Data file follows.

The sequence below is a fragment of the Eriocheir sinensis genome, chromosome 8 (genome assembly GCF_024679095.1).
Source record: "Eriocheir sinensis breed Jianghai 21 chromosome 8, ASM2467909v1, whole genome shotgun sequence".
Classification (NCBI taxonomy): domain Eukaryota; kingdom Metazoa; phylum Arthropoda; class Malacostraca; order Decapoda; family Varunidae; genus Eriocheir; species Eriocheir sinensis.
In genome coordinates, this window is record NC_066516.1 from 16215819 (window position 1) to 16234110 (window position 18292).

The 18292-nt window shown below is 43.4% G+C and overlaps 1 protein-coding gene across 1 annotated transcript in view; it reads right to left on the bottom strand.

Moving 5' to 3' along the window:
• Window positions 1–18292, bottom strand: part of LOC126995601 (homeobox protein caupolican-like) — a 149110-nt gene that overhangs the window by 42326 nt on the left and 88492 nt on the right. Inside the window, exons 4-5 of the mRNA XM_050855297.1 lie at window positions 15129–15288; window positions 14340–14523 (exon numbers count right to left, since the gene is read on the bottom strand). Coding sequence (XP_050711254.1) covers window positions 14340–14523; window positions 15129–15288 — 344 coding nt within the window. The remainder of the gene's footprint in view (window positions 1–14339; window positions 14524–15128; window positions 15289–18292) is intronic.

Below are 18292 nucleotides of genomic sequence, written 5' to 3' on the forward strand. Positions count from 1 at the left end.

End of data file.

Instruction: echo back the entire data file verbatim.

The sequence below is a fragment of the Eriocheir sinensis genome, chromosome 8 (genome assembly GCF_024679095.1).
Source record: "Eriocheir sinensis breed Jianghai 21 chromosome 8, ASM2467909v1, whole genome shotgun sequence".
Classification (NCBI taxonomy): domain Eukaryota; kingdom Metazoa; phylum Arthropoda; class Malacostraca; order Decapoda; family Varunidae; genus Eriocheir; species Eriocheir sinensis.
In genome coordinates, this window is record NC_066516.1 from 16215819 (window position 1) to 16234110 (window position 18292).

The 18292-nt window shown below is 43.4% G+C and overlaps 1 protein-coding gene across 1 annotated transcript in view; it reads right to left on the bottom strand.

Moving 5' to 3' along the window:
• Window positions 1–18292, bottom strand: part of LOC126995601 (homeobox protein caupolican-like) — a 149110-nt gene that overhangs the window by 42326 nt on the left and 88492 nt on the right. Inside the window, exons 4-5 of the mRNA XM_050855297.1 lie at window positions 15129–15288; window positions 14340–14523 (exon numbers count right to left, since the gene is read on the bottom strand). Coding sequence (XP_050711254.1) covers window positions 14340–14523; window positions 15129–15288 — 344 coding nt within the window. The remainder of the gene's footprint in view (window positions 1–14339; window positions 14524–15128; window positions 15289–18292) is intronic.

Below are 18292 nucleotides of genomic sequence, written 5' to 3' on the forward strand. Positions count from 1 at the left end.